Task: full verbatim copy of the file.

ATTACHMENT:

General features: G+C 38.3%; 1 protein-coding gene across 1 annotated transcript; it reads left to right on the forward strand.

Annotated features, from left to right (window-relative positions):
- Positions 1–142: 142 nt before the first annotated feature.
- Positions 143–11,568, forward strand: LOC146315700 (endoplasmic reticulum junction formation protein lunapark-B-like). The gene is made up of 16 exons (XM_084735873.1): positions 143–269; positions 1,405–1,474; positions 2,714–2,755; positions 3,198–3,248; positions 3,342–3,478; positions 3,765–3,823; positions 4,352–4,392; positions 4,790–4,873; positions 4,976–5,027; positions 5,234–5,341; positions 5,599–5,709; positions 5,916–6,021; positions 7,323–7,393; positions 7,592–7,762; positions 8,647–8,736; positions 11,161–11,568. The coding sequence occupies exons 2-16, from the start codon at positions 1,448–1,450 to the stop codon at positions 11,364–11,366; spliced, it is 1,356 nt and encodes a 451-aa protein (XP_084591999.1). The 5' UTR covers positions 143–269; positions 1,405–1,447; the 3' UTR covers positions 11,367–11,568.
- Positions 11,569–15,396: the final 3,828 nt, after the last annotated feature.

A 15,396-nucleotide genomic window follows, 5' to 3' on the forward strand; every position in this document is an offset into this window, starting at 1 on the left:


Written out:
General features: G+C 38.3%; 1 protein-coding gene across 1 annotated transcript; it reads left to right on the forward strand.

Annotated features, from left to right (window-relative positions):
- Positions 1–142: 142 nt before the first annotated feature.
- Positions 143–11,568, forward strand: LOC146315700 (endoplasmic reticulum junction formation protein lunapark-B-like). The gene is made up of 16 exons (XM_084735873.1): positions 143–269; positions 1,405–1,474; positions 2,714–2,755; positions 3,198–3,248; positions 3,342–3,478; positions 3,765–3,823; positions 4,352–4,392; positions 4,790–4,873; positions 4,976–5,027; positions 5,234–5,341; positions 5,599–5,709; positions 5,916–6,021; positions 7,323–7,393; positions 7,592–7,762; positions 8,647–8,736; positions 11,161–11,568. The coding sequence occupies exons 2-16, from the start codon at positions 1,448–1,450 to the stop codon at positions 11,364–11,366; spliced, it is 1,356 nt and encodes a 451-aa protein (XP_084591999.1). The 5' UTR covers positions 143–269; positions 1,405–1,447; the 3' UTR covers positions 11,367–11,568.
- Positions 11,569–15,396: the final 3,828 nt, after the last annotated feature.

A 15,396-nucleotide genomic window follows, 5' to 3' on the forward strand; every position in this document is an offset into this window, starting at 1 on the left: